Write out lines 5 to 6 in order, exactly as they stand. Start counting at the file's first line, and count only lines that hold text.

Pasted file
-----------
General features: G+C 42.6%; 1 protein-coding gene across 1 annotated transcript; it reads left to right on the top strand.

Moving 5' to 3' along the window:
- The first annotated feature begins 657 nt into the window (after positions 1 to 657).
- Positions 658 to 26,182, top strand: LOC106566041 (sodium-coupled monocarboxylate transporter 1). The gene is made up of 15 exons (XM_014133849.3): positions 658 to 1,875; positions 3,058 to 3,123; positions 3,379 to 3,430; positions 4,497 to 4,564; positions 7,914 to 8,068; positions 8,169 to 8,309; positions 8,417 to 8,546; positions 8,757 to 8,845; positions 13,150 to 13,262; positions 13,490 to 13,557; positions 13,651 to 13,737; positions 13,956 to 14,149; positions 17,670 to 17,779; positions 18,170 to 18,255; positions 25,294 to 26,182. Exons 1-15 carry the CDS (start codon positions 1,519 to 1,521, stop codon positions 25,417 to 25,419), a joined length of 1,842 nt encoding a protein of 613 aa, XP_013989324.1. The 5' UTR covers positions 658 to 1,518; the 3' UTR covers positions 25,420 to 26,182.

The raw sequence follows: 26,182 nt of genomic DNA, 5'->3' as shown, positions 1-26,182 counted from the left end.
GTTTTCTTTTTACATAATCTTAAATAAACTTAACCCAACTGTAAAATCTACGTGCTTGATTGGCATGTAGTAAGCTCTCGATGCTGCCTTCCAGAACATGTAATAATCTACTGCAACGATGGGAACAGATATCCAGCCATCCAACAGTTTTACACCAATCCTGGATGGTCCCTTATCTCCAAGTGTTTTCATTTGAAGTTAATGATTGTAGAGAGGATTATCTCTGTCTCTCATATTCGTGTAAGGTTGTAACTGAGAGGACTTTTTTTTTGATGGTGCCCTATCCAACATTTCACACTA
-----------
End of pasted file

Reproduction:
The raw sequence follows: 26,182 nt of genomic DNA, 5'->3' as shown, positions 1-26,182 counted from the left end.
GTTTTCTTTTTACATAATCTTAAATAAACTTAACCCAACTGTAAAATCTACGTGCTTGATTGGCATGTAGTAAGCTCTCGATGCTGCCTTCCAGAACATGTAATAATCTACTGCAACGATGGGAACAGATATCCAGCCATCCAACAGTTTTACACCAATCCTGGATGGTCCCTTATCTCCAAGTGTTTTCATTTGAAGTTAATGATTGTAGAGAGGATTATCTCTGTCTCTCATATTCGTGTAAGGTTGTAACTGAGAGGACTTTTTTTTTGATGGTGCCCTATCCAACATTTCACACTA